OverviewEmbolic strokes are also ischemic strokes. They are caused by blockage of one of the arteries to the brain by a blood clot that has formed elsewhere (usually in the heart), broken free, and traveled to the brain as an embolus.
Sometimes the clot can form in the aorta, which is the largest artery in the body. These clots can travel to any artery in the brain, but more often they block the larger arteries, causing more severe strokes. Embolic strokes can cause any of the typical symptoms of ischemic stroke.
SymptomsThe five most common symptoms of a stroke are:
- Sudden weakness or numbness of face, arm or leg; especially if the numbness is all on one side of the body
- Sudden confusion, trouble speaking or understanding
- Sudden trouble seeing in one or both eyes
- Sudden trouble walking, dizziness, loss of balance or coordination
- Sudden severe headache with no known cause
If you or someone you know may be having a stroke, call 911 immediately.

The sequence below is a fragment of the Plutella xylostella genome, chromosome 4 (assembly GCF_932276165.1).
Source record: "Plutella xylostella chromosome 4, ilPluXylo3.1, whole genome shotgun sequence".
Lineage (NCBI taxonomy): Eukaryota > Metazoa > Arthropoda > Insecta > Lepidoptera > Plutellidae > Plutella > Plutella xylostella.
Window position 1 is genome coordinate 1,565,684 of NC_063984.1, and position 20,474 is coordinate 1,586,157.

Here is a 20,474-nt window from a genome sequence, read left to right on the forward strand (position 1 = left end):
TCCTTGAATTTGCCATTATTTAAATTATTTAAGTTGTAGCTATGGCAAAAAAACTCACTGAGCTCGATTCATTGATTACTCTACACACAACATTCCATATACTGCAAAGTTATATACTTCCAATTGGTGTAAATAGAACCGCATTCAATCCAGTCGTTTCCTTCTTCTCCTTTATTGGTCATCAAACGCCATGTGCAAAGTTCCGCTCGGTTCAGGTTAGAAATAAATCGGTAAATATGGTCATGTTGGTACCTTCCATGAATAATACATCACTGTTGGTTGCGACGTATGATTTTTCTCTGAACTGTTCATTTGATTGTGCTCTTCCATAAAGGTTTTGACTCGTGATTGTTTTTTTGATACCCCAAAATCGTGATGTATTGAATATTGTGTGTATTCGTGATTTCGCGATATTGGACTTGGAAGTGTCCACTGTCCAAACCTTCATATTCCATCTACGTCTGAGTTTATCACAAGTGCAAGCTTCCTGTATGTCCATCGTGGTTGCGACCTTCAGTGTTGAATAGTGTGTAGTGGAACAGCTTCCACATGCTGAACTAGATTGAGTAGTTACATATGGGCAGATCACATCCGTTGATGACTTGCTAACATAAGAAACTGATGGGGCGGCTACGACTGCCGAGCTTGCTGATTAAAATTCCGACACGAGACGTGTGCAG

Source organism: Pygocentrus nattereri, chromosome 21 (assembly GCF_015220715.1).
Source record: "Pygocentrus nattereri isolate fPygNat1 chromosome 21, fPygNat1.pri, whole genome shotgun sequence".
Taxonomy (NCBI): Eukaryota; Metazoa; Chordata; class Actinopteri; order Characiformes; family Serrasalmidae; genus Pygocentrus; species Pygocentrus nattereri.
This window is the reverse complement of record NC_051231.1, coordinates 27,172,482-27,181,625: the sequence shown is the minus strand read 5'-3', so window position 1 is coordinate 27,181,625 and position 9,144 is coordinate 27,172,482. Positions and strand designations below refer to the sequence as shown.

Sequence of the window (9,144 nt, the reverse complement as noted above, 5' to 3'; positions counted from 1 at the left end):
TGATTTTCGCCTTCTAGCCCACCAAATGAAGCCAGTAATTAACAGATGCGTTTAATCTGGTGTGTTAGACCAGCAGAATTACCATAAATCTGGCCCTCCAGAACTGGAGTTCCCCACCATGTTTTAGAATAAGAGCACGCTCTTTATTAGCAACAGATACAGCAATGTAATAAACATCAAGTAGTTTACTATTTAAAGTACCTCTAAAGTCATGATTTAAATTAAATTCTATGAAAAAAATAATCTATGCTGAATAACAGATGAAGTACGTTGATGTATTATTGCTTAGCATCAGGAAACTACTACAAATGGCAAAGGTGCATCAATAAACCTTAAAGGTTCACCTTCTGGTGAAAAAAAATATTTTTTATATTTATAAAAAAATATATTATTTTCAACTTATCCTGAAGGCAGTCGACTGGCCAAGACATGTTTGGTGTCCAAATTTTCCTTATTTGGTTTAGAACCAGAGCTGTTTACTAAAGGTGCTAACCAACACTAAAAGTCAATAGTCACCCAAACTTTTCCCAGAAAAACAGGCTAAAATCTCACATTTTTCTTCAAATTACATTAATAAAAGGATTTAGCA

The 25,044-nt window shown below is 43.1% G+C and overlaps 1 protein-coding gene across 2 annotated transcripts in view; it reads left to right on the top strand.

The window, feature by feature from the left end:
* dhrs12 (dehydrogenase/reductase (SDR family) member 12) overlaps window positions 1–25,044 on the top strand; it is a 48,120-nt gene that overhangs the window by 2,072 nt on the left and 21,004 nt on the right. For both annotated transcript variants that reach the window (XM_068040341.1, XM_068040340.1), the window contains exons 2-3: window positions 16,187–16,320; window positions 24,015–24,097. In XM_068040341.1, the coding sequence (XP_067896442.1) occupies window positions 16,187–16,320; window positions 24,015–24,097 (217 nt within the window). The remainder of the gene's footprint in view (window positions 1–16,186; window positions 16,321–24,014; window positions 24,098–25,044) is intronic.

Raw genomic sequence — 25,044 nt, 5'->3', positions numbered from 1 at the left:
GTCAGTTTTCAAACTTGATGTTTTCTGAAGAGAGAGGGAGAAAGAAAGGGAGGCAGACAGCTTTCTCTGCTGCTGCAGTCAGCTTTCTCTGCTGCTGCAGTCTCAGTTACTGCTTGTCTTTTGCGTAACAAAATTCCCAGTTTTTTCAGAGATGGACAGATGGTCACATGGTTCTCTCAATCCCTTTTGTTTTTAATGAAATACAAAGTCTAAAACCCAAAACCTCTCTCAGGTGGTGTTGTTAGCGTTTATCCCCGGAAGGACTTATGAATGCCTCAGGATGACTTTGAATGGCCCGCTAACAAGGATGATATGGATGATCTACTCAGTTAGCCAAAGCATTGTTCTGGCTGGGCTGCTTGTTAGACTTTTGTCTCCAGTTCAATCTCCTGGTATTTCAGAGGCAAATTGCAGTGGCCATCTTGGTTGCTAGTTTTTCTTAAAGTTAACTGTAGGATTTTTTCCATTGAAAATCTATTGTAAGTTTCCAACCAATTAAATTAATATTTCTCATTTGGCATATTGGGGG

CausesAn embolic stroke, which is a type of ischemic stroke, is caused by blockage of a blood vessel (artery) supplying the brain. Brain tissue that no longer receives its blood supply can die within a few hours unless something is done to stop the damage.
Ischemic stroke represents about 80 percent of all strokes in the United States.
The blockage of arteries can occur in large arteries in the neck or the base of the brain, or in small arteries inside the brain itself. A blood clot can form in the brain or it can form elsewhere and be carried to the brain by an artery.
As many as 20 percent of victims die in the month after having an ischemic stroke, and the majority of survivors have some long-term disability.
Risk FactorsThere are many conditions that increase a person’s risk of ischemic stroke. These include high blood pressure, heart disease, high cholesterol, diabetes, smoking and an unhealthy lifestyle. Treating these conditions can decrease stroke risk.